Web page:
A lady with a service-based business was running a Facebook campaign with a £15 a day budget and she was running ads over the weekends (Friday to Monday) for a number of weeks.  She was concerned because she was averaging 1 lead per weekend at an average cost of £42.37 and was disappointed with that seemingly high figure. She’d heard of people in other businesses generating leads for less money.


She generated 7 leads and 3 of them became clients.  So that means 7 x £42.37 = £296, which generated 3 customers at an average CPA (Cost Per Acquisition) of £99 (£296 ÷ 3).


Her customers spend an average of £300 per month, and they have an average life span of 20 months.  Her gross margin is 50%. So that’s £300 x 20 months = £6000 average lifetime spend and at 50% gross margin she’s making £3000 per customer on average.


She was spending £99 to make £3000 on average which is incredible, but her mindset hadn’t properly allowed her to consider her great position until her agency pointed it out.



You could argue “so what? she knows now”, but it’s the missed opportunity cost.  If she understood her numbers properly, instead of getting 3 clients over a few months, she could have maxed out her capacity to onboard new customers within that same period of time which is exactly what she wanted to do.  She could’ve found that £99 to spend on each customer sooner or even better, allowed her campaign to fund itself. She makes £150 in profit from each customer in their 1st month which could then have easily covered the cost of acquiring the next one.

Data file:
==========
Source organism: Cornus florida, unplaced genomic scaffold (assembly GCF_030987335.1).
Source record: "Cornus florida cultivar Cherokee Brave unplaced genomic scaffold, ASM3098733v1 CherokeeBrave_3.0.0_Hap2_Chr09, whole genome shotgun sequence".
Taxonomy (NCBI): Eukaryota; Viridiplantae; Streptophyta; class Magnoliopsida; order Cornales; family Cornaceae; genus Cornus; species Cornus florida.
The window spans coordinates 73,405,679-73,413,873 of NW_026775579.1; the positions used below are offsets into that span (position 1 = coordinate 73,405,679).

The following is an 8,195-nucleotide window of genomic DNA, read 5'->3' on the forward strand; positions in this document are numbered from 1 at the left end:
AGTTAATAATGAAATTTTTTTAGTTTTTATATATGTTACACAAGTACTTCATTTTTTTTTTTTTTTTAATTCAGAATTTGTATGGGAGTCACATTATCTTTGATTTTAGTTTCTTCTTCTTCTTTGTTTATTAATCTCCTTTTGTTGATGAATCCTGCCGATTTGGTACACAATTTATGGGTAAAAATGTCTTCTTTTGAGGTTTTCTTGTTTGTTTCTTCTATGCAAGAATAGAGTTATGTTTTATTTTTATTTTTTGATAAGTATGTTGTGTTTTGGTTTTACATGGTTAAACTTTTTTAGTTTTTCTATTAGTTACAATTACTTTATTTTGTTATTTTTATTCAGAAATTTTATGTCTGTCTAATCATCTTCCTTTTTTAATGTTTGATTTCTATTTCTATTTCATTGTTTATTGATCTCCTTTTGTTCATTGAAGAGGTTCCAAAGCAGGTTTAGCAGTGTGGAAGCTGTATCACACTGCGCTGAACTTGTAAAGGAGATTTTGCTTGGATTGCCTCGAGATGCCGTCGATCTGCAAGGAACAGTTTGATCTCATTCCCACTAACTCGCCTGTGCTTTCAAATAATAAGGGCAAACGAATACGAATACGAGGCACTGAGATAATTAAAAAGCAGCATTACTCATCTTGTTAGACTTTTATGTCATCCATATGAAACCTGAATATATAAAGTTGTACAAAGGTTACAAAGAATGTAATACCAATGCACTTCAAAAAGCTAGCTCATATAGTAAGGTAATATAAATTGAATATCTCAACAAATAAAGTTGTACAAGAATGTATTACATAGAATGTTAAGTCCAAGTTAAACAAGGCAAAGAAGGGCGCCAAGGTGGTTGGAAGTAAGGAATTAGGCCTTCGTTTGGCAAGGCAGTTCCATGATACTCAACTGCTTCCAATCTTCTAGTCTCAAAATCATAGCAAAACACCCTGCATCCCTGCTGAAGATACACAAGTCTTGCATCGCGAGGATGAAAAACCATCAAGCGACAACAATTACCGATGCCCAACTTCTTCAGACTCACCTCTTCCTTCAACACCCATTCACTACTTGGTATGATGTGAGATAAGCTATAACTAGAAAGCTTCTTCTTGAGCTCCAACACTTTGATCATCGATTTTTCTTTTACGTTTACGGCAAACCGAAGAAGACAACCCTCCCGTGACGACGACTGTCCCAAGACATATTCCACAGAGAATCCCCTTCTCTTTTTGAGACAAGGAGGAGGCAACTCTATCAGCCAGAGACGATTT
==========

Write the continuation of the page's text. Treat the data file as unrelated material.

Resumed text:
Figure out what you’re prepared to spend to acquire a customer and you put yourself in a powerful & informed position.


There are many reasons why people don’t know their magic number….

  • Fear. People are scared to have their decision-making held to account against a real number.  If they keep it ambiguous & fuzzy, they can’t be challenged.
  • Ignorance.  Until someone points it out, it isn’t always obvious to think like this.
  • Complexity. Even if you understand that you should know this number, it may not be easy to calculate.  In reality, even a ballpark figure is helpful.
  • Perception of Value. Often through lived experience, some people simply have a deeply ingrained perception of value and never seek to challenge their assumptions even when it’s not based in any tangible reality. “I won’t pay £10 a click, no way” just because it’s £10 with absolutely no thought given to what it generates in return, forgetting it’s not their pocket money being spent, but a business investment.
  • Complacency. Some businesses tick along nicely without ever having to really focus on deliberately taking action to acquire customers, but this isn’t success by design.  It’s incidental. You may not need to immediately onboard new customers if you have enough on your plate, but if you don’t know what would be involved in a quantitative way you’re in a vulnerable position should something change (and sooner or later it will – pandemic or recession anyone?).
  • Busy. Some businesses are busy without having to proactively market themselves much if at all, but these businesses often lack the freedom to choose better opportunities and have to take what comes their way regardless of its suitability, which is a hard to cycle to break.  Whilst you’re servicing the clients you had to take at the time, you’re not in a position to seek better opportunities through your own lead generation work. There may be easier to deal with, higher-paying clients that you don’t even know exist.